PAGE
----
Linda Mensch, remembered as a passionate lawyer and entertainment law teacher, dies at 70

By Rachel Patel, Staff Reporter

Vivian Jones

Constantly sporting stylish hats, Linda Mensch was dedicated to her field with a love for helping each person she worked with.

Mensch, a renowned entertainment lawyer in the Chicago area and former entertainment law instructor at Columbia, died from a hit-and-run incident in East Garfield Park on Aug. 26.

Reid Hyams, a former Columbia student and adjunct instructor in the Music Department, among others at the college, said Mensch was a good friend of his, someone he could always go to and a person with whom he enjoyed many long discussions.

“There are very few people that you meet in life that make a difference; they’re hard to find — especially in an industry that is not known as being fair, honest and [is] often cutthroat,” Hyams said. “Linda Mensch was one of those persons that made a difference. She made this world a better place.”

Jan Feldman, executive director of the Chicago-based Lawyers for the Creative Arts, said Mensch had a tremendous impact on those involved in the arts, and it was through her unique practices that she was able to connect and help so many artists.

“She really had a tremendous breadth of involvement in especially music, but also in literary and film,” Feldman said. “It was really spellbinding to listen to her.”

Involved with LCA first as a board member, Feldman said the two met in the early 2000’s when he first started at the organization, working alongside Mensch.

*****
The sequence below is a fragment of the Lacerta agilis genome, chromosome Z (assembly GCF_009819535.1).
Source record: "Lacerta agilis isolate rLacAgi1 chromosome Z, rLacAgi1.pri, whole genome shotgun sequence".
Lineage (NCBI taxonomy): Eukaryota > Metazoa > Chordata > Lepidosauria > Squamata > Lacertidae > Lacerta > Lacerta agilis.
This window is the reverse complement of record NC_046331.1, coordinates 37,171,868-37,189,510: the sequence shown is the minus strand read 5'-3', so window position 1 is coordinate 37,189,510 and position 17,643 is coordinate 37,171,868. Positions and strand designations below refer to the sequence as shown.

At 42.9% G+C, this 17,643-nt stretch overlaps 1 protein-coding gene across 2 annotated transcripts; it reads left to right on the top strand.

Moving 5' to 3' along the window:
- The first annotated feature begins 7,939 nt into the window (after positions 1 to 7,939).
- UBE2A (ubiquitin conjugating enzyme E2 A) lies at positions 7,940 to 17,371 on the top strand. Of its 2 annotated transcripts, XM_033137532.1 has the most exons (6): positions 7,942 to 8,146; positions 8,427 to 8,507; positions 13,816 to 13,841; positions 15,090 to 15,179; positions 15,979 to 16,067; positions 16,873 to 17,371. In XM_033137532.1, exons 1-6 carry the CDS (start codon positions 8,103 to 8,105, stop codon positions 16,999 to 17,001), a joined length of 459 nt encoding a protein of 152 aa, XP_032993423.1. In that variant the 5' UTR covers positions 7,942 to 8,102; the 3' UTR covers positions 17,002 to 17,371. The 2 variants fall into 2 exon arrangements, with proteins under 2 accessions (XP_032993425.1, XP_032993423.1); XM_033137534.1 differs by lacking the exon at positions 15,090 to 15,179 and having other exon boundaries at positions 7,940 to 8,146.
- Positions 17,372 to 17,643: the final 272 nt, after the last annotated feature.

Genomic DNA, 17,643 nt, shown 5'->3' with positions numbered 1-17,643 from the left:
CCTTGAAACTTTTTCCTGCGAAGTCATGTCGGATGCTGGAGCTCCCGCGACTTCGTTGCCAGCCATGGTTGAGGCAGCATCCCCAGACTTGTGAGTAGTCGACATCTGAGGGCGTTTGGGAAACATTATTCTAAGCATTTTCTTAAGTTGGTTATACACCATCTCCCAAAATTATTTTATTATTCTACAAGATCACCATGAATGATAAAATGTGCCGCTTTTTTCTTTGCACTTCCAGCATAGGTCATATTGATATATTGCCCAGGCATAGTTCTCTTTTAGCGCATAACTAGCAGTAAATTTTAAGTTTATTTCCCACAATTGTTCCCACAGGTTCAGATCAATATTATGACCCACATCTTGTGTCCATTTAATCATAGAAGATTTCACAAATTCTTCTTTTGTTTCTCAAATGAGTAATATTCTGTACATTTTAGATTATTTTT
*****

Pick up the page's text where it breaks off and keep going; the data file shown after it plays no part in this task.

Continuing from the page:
An avid supporter of the arts, Mensch had a strong legal practice in music, film, digital media, gaming and start-up technologies in cyberspace. Friends of Mensch said she was passionate about her family and an advocate for the music community and others, as she was involved in fundraising for A Safe Haven, a nonprofit organization that aims to prevent and end homelessness.

“Linda was a great and buoyant spirit, and she was enthusiastic about the things she did,” said Peter Strand, one of Mensch’s partners at LCA. “She was inclusive and represented people from all walks of life. She was supportive of me as a young lawyer wanting to break into entertainment law.”

Strand shared that he did programming and panels together with Mensch, and both were involved with the Recording Academy at the Grammy organization, a nonprofit representing the diversity of musicians and industry professionals.

She had a forceful, engaging personality that people responded to, and it made it so that she could go out to New York or LA and meet with people like Clive Davis and other record industry model types and develop relationships — which was very important for representing clients, especially out of the Midwest,” Strand said.

Former entertainment lawyer Jerry Glover shared that Mensch was fun and outgoing, saying that if she were able to drop by and visit him tomorrow, he would let her know how important she and her friendship were to both him and his career.

Glover, now retired, met Mensch in the early 1980s when he first moved to Chicago and said she was “one of the kindest people” he had ever known.

“She was just a delight to be around. I know that when you’re talking about someone who has recently passed away, only the best adjectives are used, but for Linda, it’s just true — there’s not a derogatory thing that I can think of to say about Linda,” Glover said.